Joe Hendrix, a spokesman for Mayfield, said, “Scottie committed to not going negative in any way.” He declined further elaboration on that basis but said his boss anticipates attack ads with “fabricated” content.
U.S. Rep. Chuck Fleischmann, the well-financed, first-term incumbent Mayfield is trying to unseat, denied having knowledge of anything Mayfield implied.
…Republican challenger Weston Wamp flatly denied he would produce or approve any negative ads against Mayfield. A representative for Ron Bhalla, Fleischmann’s other GOP opponent, said such ads wouldn’t come from him.
If Scottie Mayfield wins Tennessee’s 3rd District congressional race, he would be the first non-Chattanoogan to capture the post since the 1890s, observes Chris Carroll.
With that in mind, some of the Scenic City’s public officials have wondered whether the dairy executive would keep Chattanooga’s congressional office or open an office closer to his Athens, Tenn., home.
The answer may be both.
In an interview Saturday at the opening of his Chattanooga campaign headquarters, Mayfield smiled, hesitated and said he hadn’t considered the congressional office question. First, he said, he must beat U.S. Rep. Chuck Fleischmann and two others in the Aug. 2 Republican primary before squaring off against the Democratic nominee in November.
“It’s a cart-before-the-horse issue,” he said.
But in a subsequent conversation amid chatty supporters and coolers bursting with Mayfield milk and lemonade, he said he would keep a Chattanooga office “for sure,” adding that he might establish an Athens office “for my own convenience.” Mayfield also said he would staff an office near Oak Ridge, where numerous U.S. Department of Energy programs are housed.
Republican Scottie Mayfield, running for the 3rd Congressional District nomination,says he thinks that giving voters ice cream — Mayfield brand, paid for by the campaign, naturally — is a better way to communicate than participating in debates.
His comments are part of a Georgiana Vines overview story on the congressional campaign. Mayfield, who has declined to participate in debates, also says he would never have run had not redistricting moved his McMinn County home out of the 2nd District, whre Rep. John J. “Jimmy” Duncan Jr. is the incumbent — not Chuck Fleischmann.
“I would not want to replace him (Duncan(. I think he is doing a good job,” Mayfield said in an interview in Knoxville on Wednesday. When the district changed, “a door opened for me,” he said.
He responded to criticism for not attending the debates in Chattanooga by saying that he didn’t think they would prove differences between the candidates.
…”I’ve watched the presidential debates. They are so divisive. I don’t think the candidates say a great deal,” he said. He also didn’t want to become divisive himself, he said.
Pointing to a flyer listing his positions on seven issues, he said all of the Republican candidates with a few word changes seem the same with one exception — term limits. He favors members of the House and Senate each serving 12 years, he said.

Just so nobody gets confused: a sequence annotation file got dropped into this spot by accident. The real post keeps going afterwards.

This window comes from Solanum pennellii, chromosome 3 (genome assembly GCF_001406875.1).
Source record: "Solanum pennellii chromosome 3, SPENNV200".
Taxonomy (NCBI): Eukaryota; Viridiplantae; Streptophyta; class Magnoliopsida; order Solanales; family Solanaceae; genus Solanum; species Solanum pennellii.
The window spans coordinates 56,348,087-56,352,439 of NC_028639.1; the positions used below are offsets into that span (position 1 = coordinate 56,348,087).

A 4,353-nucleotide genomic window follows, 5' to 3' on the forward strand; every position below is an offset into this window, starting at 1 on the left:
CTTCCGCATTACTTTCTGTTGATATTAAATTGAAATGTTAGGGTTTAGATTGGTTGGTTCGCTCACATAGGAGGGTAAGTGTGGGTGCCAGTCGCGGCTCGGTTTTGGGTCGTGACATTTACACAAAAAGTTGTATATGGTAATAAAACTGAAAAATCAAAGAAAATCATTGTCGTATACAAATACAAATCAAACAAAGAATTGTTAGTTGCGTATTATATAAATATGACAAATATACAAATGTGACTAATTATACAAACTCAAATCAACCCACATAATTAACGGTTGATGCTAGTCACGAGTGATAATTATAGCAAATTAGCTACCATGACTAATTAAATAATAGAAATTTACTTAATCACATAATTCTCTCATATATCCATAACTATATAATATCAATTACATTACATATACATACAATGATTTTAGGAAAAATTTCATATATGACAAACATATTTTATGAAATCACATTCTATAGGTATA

…While not attending the tea party debate, Mayfield said he went to two other events in the district in Polk and Campbell counties and reached 600 people — more than attended the debate.
He said he prefers to have the opportunity to meet with people one-on-one, find out what they’re interested in and listen. Often, initially, they’re a little standoffish, he said.
“Give them some ice cream and they settle in and get comfortable,” he said. “People like ice cream.”
Third District Congressional candidate Scottie Mayfield’s company has profited from federal government contracts, as previously posted, inspiring Charlie Daniel.
Scottie Mayfield promised Thursday to serve no more than 10 years if elected to the U.S. House of Representatives, making a pledge his top opponents recently refused or evaded, according to the Chattanooga TFP.
Mayfield campaign spokesman Joe Hendrix said his boss decided to address term limits after reflecting on prior conversations with members of Congress.
“They told him they’d like to support certain legislation or initiatives, but choose not to vote for [them] because it would hurt their re-election,” Hendrix said. “Having term limits … creates the opportunity to vote for what the member believes is right.”
…Fleischmann is seeking his second term. In a May 21 debate, he avoided a direct question about a term-limits pledge, saying that elections every two years already make House members accountable to voters.
Weston Wamp, another Republican challenging Fleischmann, said at the debate that he would not make a term-limits pledge.
“I will serve in Congress as long as I am passionate about waking up every morning and doing the people’s work,” he said.
Gov. Bill Haslam will be supporting state Sen. Doug Overbey in his re-election bid against Republican primary challenger, Scottie Hughes, according to the Mountain Press.
Overbey’s Senate district includes Blount and Sevier counties. The governor had previously said he would back House Education Committee Chairman Richard Montgomery, who also faces a challenger in the Republican primary.
A spokesman for the governor said Haslam is offering his “full support” for fellow Republicans Rep. Richard Montgomery and Sen. Doug Overbey in both their August primary contests and the November general election. (Note: No Democrat is running for either seat.)
Haslam told reporters recently he would be working for incumbents including Montgomery, with Press Secretary David Smith explaining Overbey will also receive that assistance. While the governor’s office is being careful to point out he’s not offering any full endorsements, Smith was willing to say Haslam “fully supports” both men in their campaigns. (Note: Say what, Dave??)
Meanwhile, a political action committee declaring ties to Tea Party groups has endorsed Hughes and declared Overbey too liberal and too tied to special interests. The news release is below.